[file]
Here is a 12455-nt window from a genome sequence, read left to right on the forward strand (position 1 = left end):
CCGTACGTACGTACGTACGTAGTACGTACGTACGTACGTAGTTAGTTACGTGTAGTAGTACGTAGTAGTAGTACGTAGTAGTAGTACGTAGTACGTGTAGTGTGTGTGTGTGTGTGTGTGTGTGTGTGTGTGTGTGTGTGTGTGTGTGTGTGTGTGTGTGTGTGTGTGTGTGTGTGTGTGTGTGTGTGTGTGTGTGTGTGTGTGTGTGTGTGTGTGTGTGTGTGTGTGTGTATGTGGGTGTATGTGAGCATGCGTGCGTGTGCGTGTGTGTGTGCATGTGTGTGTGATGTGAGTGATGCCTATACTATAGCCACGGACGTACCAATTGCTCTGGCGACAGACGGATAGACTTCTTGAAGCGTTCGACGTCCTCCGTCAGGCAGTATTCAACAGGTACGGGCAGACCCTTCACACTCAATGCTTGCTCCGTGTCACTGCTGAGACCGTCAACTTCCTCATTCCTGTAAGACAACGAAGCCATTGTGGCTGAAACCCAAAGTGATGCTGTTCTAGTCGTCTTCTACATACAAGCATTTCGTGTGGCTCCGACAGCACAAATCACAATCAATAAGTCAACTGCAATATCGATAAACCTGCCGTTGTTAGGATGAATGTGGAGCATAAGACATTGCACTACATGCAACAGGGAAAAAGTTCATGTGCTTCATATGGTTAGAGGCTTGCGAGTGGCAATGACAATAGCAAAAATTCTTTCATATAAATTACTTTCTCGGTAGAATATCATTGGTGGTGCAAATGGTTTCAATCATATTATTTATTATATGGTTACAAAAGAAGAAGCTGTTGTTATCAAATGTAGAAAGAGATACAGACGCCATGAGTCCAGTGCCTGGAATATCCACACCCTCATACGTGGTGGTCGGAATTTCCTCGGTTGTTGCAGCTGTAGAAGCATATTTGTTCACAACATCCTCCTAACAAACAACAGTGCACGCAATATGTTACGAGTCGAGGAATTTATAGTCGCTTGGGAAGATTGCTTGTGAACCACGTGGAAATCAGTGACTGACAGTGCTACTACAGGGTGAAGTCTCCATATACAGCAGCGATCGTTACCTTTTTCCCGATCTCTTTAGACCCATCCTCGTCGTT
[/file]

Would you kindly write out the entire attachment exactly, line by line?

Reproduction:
Here is a 12455-nt window from a genome sequence, read left to right on the forward strand (position 1 = left end):
CCGTACGTACGTACGTACGTAGTACGTACGTACGTACGTAGTTAGTTACGTGTAGTAGTACGTAGTAGTAGTACGTAGTAGTAGTACGTAGTACGTGTAGTGTGTGTGTGTGTGTGTGTGTGTGTGTGTGTGTGTGTGTGTGTGTGTGTGTGTGTGTGTGTGTGTGTGTGTGTGTGTGTGTGTGTGTGTGTGTGTGTGTGTGTGTGTGTGTGTGTGTGTGTGTGTGTGTGTATGTGGGTGTATGTGAGCATGCGTGCGTGTGCGTGTGTGTGTGCATGTGTGTGTGATGTGAGTGATGCCTATACTATAGCCACGGACGTACCAATTGCTCTGGCGACAGACGGATAGACTTCTTGAAGCGTTCGACGTCCTCCGTCAGGCAGTATTCAACAGGTACGGGCAGACCCTTCACACTCAATGCTTGCTCCGTGTCACTGCTGAGACCGTCAACTTCCTCATTCCTGTAAGACAACGAAGCCATTGTGGCTGAAACCCAAAGTGATGCTGTTCTAGTCGTCTTCTACATACAAGCATTTCGTGTGGCTCCGACAGCACAAATCACAATCAATAAGTCAACTGCAATATCGATAAACCTGCCGTTGTTAGGATGAATGTGGAGCATAAGACATTGCACTACATGCAACAGGGAAAAAGTTCATGTGCTTCATATGGTTAGAGGCTTGCGAGTGGCAATGACAATAGCAAAAATTCTTTCATATAAATTACTTTCTCGGTAGAATATCATTGGTGGTGCAAATGGTTTCAATCATATTATTTATTATATGGTTACAAAAGAAGAAGCTGTTGTTATCAAATGTAGAAAGAGATACAGACGCCATGAGTCCAGTGCCTGGAATATCCACACCCTCATACGTGGTGGTCGGAATTTCCTCGGTTGTTGCAGCTGTAGAAGCATATTTGTTCACAACATCCTCCTAACAAACAACAGTGCACGCAATATGTTACGAGTCGAGGAATTTATAGTCGCTTGGGAAGATTGCTTGTGAACCACGTGGAAATCAGTGACTGACAGTGCTACTACAGGGTGAAGTCTCCATATACAGCAGCGATCGTTACCTTTTTCCCGATCTCTTTAGACCCATCCTCGTCGTT